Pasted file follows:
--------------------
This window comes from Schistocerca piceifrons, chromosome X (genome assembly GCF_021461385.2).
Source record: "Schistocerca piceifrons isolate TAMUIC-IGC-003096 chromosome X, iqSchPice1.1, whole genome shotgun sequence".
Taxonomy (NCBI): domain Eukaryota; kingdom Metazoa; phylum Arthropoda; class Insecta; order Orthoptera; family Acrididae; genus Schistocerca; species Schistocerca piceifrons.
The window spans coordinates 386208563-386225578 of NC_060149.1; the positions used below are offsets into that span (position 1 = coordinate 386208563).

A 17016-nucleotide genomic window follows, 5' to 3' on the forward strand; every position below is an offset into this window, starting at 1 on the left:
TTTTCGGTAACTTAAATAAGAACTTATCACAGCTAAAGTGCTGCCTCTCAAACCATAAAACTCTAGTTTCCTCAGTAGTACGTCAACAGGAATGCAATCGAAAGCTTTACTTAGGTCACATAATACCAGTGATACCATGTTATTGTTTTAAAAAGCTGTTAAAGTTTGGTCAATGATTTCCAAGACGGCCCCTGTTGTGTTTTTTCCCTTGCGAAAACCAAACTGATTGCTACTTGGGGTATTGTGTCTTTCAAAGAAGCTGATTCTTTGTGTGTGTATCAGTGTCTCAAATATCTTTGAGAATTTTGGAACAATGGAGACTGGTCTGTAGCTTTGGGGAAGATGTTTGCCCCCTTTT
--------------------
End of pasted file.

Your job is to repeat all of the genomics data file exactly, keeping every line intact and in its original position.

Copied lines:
This window comes from Schistocerca piceifrons, chromosome X (genome assembly GCF_021461385.2).
Source record: "Schistocerca piceifrons isolate TAMUIC-IGC-003096 chromosome X, iqSchPice1.1, whole genome shotgun sequence".
Taxonomy (NCBI): domain Eukaryota; kingdom Metazoa; phylum Arthropoda; class Insecta; order Orthoptera; family Acrididae; genus Schistocerca; species Schistocerca piceifrons.
The window spans coordinates 386208563-386225578 of NC_060149.1; the positions used below are offsets into that span (position 1 = coordinate 386208563).

A 17016-nucleotide genomic window follows, 5' to 3' on the forward strand; every position below is an offset into this window, starting at 1 on the left:
TTTTCGGTAACTTAAATAAGAACTTATCACAGCTAAAGTGCTGCCTCTCAAACCATAAAACTCTAGTTTCCTCAGTAGTACGTCAACAGGAATGCAATCGAAAGCTTTACTTAGGTCACATAATACCAGTGATACCATGTTATTGTTTTAAAAAGCTGTTAAAGTTTGGTCAATGATTTCCAAGACGGCCCCTGTTGTGTTTTTTCCCTTGCGAAAACCAAACTGATTGCTACTTGGGGTATTGTGTCTTTCAAAGAAGCTGATTCTTTGTGTGTGTATCAGTGTCTCAAATATCTTTGAGAATTTTGGAACAATGGAGACTGGTCTGTAGCTTTGGGGAAGATGTTTGCCCCCTTTT